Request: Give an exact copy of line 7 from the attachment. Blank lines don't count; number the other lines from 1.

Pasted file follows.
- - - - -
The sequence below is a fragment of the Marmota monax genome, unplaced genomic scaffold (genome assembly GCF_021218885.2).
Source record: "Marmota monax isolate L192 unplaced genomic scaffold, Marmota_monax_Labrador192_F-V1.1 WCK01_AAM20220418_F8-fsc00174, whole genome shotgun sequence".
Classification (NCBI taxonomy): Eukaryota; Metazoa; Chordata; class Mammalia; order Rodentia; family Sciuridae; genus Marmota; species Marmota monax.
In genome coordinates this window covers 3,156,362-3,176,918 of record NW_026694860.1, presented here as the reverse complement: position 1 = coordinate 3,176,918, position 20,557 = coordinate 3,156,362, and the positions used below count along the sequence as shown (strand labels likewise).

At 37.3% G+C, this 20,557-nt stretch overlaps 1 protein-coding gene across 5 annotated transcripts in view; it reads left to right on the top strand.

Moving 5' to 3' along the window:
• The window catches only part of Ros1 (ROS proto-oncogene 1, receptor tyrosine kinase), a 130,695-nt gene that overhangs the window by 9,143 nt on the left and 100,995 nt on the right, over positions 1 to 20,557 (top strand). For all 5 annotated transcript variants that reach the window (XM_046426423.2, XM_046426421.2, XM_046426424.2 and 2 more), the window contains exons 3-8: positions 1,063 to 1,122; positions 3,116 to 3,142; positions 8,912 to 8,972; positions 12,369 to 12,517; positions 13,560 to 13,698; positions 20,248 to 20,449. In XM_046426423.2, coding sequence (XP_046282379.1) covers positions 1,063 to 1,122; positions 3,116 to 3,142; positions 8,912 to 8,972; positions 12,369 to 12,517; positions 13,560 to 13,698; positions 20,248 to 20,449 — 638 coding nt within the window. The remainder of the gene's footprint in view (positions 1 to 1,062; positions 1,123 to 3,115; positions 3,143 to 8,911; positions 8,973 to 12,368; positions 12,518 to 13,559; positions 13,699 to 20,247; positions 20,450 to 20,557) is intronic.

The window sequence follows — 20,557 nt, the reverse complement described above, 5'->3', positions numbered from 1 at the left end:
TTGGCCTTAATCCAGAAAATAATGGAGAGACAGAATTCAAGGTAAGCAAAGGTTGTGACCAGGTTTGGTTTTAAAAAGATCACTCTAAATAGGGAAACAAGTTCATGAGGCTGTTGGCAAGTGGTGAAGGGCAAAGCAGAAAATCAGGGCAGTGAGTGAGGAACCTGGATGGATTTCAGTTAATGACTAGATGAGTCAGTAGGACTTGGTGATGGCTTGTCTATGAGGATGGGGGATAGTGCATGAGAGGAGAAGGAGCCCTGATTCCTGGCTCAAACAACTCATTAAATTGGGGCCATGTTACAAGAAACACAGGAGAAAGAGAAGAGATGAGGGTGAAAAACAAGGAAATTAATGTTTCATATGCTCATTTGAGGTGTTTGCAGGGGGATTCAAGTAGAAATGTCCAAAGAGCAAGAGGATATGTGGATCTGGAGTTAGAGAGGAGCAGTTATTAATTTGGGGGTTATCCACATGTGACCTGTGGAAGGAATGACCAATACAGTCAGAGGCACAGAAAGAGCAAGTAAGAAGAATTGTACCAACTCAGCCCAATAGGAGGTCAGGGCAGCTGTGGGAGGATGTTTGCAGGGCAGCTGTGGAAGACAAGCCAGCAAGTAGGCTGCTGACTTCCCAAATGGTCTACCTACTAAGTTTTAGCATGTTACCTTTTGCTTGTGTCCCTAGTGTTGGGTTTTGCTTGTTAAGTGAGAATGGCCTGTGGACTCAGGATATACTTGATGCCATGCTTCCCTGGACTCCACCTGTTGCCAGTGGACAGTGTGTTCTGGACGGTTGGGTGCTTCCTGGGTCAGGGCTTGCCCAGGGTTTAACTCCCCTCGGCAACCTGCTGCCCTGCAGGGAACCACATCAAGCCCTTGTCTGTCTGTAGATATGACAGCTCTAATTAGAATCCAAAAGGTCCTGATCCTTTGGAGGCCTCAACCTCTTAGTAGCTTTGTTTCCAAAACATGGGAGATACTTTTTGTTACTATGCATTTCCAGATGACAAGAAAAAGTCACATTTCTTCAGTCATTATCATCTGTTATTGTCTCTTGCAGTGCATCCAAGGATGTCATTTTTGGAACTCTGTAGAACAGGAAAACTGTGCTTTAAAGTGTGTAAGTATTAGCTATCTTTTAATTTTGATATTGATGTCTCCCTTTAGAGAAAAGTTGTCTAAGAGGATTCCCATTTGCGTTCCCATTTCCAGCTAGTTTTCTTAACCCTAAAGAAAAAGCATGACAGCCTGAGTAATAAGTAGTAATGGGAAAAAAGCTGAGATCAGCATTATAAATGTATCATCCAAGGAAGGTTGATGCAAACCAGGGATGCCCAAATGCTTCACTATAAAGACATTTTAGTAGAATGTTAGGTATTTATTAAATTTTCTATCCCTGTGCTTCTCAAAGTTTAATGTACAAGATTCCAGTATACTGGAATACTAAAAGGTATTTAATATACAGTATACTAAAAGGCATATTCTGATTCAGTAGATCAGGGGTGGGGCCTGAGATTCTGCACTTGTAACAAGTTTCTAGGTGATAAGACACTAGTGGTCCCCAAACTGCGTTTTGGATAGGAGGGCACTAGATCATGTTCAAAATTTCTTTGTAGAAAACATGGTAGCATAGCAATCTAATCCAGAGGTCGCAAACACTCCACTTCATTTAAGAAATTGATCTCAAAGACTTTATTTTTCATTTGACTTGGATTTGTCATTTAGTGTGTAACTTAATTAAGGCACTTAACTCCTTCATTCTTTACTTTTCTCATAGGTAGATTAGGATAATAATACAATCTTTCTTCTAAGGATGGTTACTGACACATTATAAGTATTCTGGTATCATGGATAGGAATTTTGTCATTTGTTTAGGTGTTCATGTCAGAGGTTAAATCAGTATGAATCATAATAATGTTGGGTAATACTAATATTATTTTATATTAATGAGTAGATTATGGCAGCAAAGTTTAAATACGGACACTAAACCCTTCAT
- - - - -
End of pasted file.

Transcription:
• The window catches only part of Ros1 (ROS proto-oncogene 1, receptor tyrosine kinase), a 130,695-nt gene that overhangs the window by 9,143 nt on the left and 100,995 nt on the right, over positions 1 to 20,557 (top strand). For all 5 annotated transcript variants that reach the window (XM_046426423.2, XM_046426421.2, XM_046426424.2 and 2 more), the window contains exons 3-8: positions 1,063 to 1,122; positions 3,116 to 3,142; positions 8,912 to 8,972; positions 12,369 to 12,517; positions 13,560 to 13,698; positions 20,248 to 20,449. In XM_046426423.2, coding sequence (XP_046282379.1) covers positions 1,063 to 1,122; positions 3,116 to 3,142; positions 8,912 to 8,972; positions 12,369 to 12,517; positions 13,560 to 13,698; positions 20,248 to 20,449 — 638 coding nt within the window. The remainder of the gene's footprint in view (positions 1 to 1,062; positions 1,123 to 3,115; positions 3,143 to 8,911; positions 8,973 to 12,368; positions 12,518 to 13,559; positions 13,699 to 20,247; positions 20,450 to 20,557) is intronic.